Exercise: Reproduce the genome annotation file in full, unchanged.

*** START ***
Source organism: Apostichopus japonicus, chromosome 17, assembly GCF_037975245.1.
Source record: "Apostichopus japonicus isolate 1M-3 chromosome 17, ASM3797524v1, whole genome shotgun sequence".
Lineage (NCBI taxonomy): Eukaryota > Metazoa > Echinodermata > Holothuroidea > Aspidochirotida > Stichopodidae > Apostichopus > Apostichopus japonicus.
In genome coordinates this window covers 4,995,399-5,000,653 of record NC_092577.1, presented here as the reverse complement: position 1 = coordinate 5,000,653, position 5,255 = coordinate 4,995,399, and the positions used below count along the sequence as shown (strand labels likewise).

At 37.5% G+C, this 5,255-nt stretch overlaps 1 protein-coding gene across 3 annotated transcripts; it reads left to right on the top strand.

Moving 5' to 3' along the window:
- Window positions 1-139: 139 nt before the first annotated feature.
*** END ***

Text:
Source organism: Apostichopus japonicus, chromosome 17, assembly GCF_037975245.1.
Source record: "Apostichopus japonicus isolate 1M-3 chromosome 17, ASM3797524v1, whole genome shotgun sequence".
Lineage (NCBI taxonomy): Eukaryota > Metazoa > Echinodermata > Holothuroidea > Aspidochirotida > Stichopodidae > Apostichopus > Apostichopus japonicus.
In genome coordinates this window covers 4,995,399-5,000,653 of record NC_092577.1, presented here as the reverse complement: position 1 = coordinate 5,000,653, position 5,255 = coordinate 4,995,399, and the positions used below count along the sequence as shown (strand labels likewise).

At 37.5% G+C, this 5,255-nt stretch overlaps 1 protein-coding gene across 3 annotated transcripts; it reads left to right on the top strand.

Moving 5' to 3' along the window:
- Window positions 1-139: 139 nt before the first annotated feature.